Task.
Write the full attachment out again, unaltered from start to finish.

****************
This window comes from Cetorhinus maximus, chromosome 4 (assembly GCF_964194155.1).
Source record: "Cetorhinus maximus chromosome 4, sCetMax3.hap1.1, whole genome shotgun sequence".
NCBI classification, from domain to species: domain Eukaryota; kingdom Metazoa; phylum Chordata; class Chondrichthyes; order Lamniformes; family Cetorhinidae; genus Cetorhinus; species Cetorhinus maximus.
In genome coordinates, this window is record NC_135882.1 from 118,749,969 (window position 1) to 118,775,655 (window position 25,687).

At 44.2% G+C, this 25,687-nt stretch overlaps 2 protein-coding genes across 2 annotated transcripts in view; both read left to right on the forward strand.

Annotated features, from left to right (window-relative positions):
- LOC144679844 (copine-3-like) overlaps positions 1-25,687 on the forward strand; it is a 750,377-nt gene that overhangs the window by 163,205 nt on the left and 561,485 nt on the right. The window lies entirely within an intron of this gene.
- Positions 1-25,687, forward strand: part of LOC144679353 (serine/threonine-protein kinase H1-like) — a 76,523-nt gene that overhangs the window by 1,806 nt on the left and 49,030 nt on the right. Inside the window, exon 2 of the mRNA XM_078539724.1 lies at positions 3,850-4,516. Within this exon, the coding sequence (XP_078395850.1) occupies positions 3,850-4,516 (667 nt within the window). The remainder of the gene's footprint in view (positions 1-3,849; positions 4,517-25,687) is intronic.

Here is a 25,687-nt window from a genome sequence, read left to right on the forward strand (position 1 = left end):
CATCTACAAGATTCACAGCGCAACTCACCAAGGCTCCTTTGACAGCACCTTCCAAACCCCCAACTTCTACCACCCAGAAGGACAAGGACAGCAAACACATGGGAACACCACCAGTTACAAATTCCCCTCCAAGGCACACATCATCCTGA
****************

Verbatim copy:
This window comes from Cetorhinus maximus, chromosome 4 (assembly GCF_964194155.1).
Source record: "Cetorhinus maximus chromosome 4, sCetMax3.hap1.1, whole genome shotgun sequence".
NCBI classification, from domain to species: domain Eukaryota; kingdom Metazoa; phylum Chordata; class Chondrichthyes; order Lamniformes; family Cetorhinidae; genus Cetorhinus; species Cetorhinus maximus.
In genome coordinates, this window is record NC_135882.1 from 118,749,969 (window position 1) to 118,775,655 (window position 25,687).

At 44.2% G+C, this 25,687-nt stretch overlaps 2 protein-coding genes across 2 annotated transcripts in view; both read left to right on the forward strand.

Annotated features, from left to right (window-relative positions):
- LOC144679844 (copine-3-like) overlaps positions 1-25,687 on the forward strand; it is a 750,377-nt gene that overhangs the window by 163,205 nt on the left and 561,485 nt on the right. The window lies entirely within an intron of this gene.
- Positions 1-25,687, forward strand: part of LOC144679353 (serine/threonine-protein kinase H1-like) — a 76,523-nt gene that overhangs the window by 1,806 nt on the left and 49,030 nt on the right. Inside the window, exon 2 of the mRNA XM_078539724.1 lies at positions 3,850-4,516. Within this exon, the coding sequence (XP_078395850.1) occupies positions 3,850-4,516 (667 nt within the window). The remainder of the gene's footprint in view (positions 1-3,849; positions 4,517-25,687) is intronic.

Here is a 25,687-nt window from a genome sequence, read left to right on the forward strand (position 1 = left end):
CATCTACAAGATTCACAGCGCAACTCACCAAGGCTCCTTTGACAGCACCTTCCAAACCCCCAACTTCTACCACCCAGAAGGACAAGGACAGCAAACACATGGGAACACCACCAGTTACAAATTCCCCTCCAAGGCACACATCATCCTGA